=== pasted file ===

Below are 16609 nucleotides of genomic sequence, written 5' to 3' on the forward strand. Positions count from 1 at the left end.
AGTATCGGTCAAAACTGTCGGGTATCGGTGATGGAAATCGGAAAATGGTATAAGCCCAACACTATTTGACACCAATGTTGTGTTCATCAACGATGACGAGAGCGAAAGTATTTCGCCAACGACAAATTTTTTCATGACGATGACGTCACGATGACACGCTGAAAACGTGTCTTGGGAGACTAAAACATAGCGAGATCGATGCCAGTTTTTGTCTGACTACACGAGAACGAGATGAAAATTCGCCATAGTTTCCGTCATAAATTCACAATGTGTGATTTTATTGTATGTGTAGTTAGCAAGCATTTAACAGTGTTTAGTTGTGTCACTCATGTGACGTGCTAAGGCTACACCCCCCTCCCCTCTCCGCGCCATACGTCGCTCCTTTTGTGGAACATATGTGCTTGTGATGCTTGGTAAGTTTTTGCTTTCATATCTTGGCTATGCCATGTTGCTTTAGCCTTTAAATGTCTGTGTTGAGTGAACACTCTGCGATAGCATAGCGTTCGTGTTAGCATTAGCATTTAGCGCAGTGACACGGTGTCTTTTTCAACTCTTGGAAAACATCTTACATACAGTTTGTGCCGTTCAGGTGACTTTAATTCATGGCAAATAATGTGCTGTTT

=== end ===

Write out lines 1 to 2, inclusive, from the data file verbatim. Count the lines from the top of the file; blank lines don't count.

Below are 16609 nucleotides of genomic sequence, written 5' to 3' on the forward strand. Positions count from 1 at the left end.
AGTATCGGTCAAAACTGTCGGGTATCGGTGATGGAAATCGGAAAATGGTATAAGCCCAACACTATTTGACACCAATGTTGTGTTCATCAACGATGACGAGAGCGAAAGTATTTCGCCAACGACAAATTTTTTCATGACGATGACGTCACGATGACACGCTGAAAACGTGTCTTGGGAGACTAAAACATAGCGAGATCGATGCCAGTTTTTGTCTGACTACACGAGAACGAGATGAAAATTCGCCATAGTTTCCGTCATAAATTCACAATGTGTGATTTTATTGTATGTGTAGTTAGCAAGCATTTAACAGTGTTTAGTTGTGTCACTCATGTGACGTGCTAAGGCTACACCCCCCTCCCCTCTCCGCGCCATACGTCGCTCCTTTTGTGGAACATATGTGCTTGTGATGCTTGGTAAGTTTTTGCTTTCATATCTTGGCTATGCCATGTTGCTTTAGCCTTTAAATGTCTGTGTTGAGTGAACACTCTGCGATAGCATAGCGTTCGTGTTAGCATTAGCATTTAGCGCAGTGACACGGTGTCTTTTTCAACTCTTGGAAAACATCTTACATACAGTTTGTGCCGTTCAGGTGACTTTAATTCATGGCAAATAATGTGCTGTTT